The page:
Here’s everything you need to know about mezcal, including how it’s different from tequila, what it tastes like and the best brands.
Mezcal is one of the hottest spirits on the market right now. These Mexican spirits are seemingly everywhere in the United States, from liquor stores to cocktail menus.
If you’re new to this spirit, you may be wondering, “What is mezcal?”
While it may seem like a hot new thing, it actually has a long history that might even surprise you.
Let’s talk about what it is and how you can incorporate this incredible, versatile spirit into your home bar.
What is mezcal?
Mezcal is a distilled spirit from Mexico that is made from the agave plant, specifically from the root-bulb or heart of the agave plant, called pina.
Tequila, then, which comes from the blue agave plant, is a type of mezcal. Other types include sotol, bacanora and raicilla.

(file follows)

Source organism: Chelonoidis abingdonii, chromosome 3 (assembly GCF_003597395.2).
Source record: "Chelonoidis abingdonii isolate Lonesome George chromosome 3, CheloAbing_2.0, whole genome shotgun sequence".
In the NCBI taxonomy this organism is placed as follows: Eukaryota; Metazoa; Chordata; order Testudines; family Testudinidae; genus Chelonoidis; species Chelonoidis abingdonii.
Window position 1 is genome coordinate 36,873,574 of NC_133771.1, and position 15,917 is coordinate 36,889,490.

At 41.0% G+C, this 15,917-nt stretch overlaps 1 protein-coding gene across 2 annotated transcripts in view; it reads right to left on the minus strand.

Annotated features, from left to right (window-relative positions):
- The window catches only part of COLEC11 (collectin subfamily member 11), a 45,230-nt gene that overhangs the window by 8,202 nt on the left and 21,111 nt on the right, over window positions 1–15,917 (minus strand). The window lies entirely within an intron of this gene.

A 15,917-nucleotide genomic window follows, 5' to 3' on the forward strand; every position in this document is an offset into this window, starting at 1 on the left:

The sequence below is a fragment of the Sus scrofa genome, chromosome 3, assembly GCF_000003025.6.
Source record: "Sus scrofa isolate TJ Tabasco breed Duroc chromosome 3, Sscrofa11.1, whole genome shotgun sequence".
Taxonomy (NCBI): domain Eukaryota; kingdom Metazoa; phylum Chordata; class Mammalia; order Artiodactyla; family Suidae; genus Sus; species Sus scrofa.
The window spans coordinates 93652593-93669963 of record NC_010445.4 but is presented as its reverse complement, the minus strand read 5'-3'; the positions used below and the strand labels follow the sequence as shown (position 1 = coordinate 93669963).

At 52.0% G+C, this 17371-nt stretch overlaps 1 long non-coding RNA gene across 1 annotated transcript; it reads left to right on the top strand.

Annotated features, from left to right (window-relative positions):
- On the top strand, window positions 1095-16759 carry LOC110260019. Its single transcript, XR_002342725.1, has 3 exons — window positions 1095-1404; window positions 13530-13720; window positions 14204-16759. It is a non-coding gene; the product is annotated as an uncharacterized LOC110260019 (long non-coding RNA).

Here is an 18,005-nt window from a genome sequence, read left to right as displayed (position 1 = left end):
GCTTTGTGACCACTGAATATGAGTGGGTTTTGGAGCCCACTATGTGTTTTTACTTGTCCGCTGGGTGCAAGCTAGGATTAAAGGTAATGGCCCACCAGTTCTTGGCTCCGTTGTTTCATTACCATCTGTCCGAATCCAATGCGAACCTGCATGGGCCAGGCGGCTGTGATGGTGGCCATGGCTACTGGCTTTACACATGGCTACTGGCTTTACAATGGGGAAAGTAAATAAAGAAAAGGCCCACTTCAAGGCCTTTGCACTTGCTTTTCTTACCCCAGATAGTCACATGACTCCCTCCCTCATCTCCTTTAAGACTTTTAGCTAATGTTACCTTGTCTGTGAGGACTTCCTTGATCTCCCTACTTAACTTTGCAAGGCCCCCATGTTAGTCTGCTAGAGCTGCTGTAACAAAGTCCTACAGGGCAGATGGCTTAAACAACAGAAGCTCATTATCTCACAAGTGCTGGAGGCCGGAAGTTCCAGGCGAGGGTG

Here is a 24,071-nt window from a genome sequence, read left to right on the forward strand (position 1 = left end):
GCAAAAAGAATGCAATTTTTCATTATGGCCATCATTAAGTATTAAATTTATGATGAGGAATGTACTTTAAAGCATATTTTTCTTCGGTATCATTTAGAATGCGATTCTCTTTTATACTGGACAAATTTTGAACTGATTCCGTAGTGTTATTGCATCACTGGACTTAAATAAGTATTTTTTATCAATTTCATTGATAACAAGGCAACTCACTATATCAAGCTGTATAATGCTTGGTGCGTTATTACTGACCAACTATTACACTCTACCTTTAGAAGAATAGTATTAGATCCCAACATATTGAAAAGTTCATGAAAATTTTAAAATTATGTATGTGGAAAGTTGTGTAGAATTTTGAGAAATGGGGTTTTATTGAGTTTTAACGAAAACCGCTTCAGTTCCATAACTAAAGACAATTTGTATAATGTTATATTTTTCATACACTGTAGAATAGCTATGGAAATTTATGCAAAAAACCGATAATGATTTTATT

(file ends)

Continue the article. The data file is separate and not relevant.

There are over 200 species of agave that grow wildly in Mexico, but only around 50 are suitable for mezcal.
Espadin agave is the most popular, widespread source, so bottles made from it are more affordable. Mezcals like Tobalà (known as “the king of mezcals”) that are made from wild agaves are more scarce because the plants are harder to find and harvest — and therefore more expensive.
Learn more about your favorite spirits: Gin | Vodka | Rum | Champagne
How is mezcal different than tequila?
Tequila is, in fact, a type of mezcal. It’s similar to how scotch and bourbon are types of whiskey.
Mezcal can be made with more than 40 types of agave plants, even a blend of two different varieties of agave. To be called tequila, it must be made from a specific variety of agave, the agave tequilana AKA the Blue Weber agave. But that’s just one quality that determines tequila.
Like champagne that can only be called so if it’s from the Champagne region of France, tequila must be made in one of a few regions to be considered tequila. Jalisco is the main region of Mexico where tequila is produced.
Also, the ratio of agave is different for tequila. Tequila is made with 50% agave, whereas a true mezcal is made with 100% agave.
The process for making tequila is slightly different than mezcal. For tequila, the pina are steamed in ovens above ground, while mezcal is produced in deep, stone fire pits underground filled with wood and charcoal.